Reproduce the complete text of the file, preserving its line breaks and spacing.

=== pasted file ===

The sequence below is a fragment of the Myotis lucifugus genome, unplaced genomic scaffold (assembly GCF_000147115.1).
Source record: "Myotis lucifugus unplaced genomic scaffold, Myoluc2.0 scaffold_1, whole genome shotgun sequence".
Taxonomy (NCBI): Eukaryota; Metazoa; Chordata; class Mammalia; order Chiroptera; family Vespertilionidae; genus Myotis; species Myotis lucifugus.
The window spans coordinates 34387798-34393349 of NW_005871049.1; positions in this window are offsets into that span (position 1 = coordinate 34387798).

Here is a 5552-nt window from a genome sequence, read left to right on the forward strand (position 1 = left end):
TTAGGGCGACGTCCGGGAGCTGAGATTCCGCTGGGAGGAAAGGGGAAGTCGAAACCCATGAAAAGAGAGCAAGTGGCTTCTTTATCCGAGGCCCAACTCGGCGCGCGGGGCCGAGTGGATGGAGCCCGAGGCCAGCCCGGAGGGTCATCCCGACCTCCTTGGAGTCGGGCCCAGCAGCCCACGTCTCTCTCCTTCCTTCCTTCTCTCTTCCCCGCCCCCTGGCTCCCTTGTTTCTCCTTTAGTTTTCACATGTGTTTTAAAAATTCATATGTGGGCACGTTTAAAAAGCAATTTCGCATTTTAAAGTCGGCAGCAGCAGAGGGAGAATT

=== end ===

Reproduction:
The sequence below is a fragment of the Myotis lucifugus genome, unplaced genomic scaffold (assembly GCF_000147115.1).
Source record: "Myotis lucifugus unplaced genomic scaffold, Myoluc2.0 scaffold_1, whole genome shotgun sequence".
Taxonomy (NCBI): Eukaryota; Metazoa; Chordata; class Mammalia; order Chiroptera; family Vespertilionidae; genus Myotis; species Myotis lucifugus.
The window spans coordinates 34387798-34393349 of NW_005871049.1; positions in this window are offsets into that span (position 1 = coordinate 34387798).

Here is a 5552-nt window from a genome sequence, read left to right on the forward strand (position 1 = left end):
TTAGGGCGACGTCCGGGAGCTGAGATTCCGCTGGGAGGAAAGGGGAAGTCGAAACCCATGAAAAGAGAGCAAGTGGCTTCTTTATCCGAGGCCCAACTCGGCGCGCGGGGCCGAGTGGATGGAGCCCGAGGCCAGCCCGGAGGGTCATCCCGACCTCCTTGGAGTCGGGCCCAGCAGCCCACGTCTCTCTCCTTCCTTCCTTCTCTCTTCCCCGCCCCCTGGCTCCCTTGTTTCTCCTTTAGTTTTCACATGTGTTTTAAAAATTCATATGTGGGCACGTTTAAAAAGCAATTTCGCATTTTAAAGTCGGCAGCAGCAGAGGGAGAATT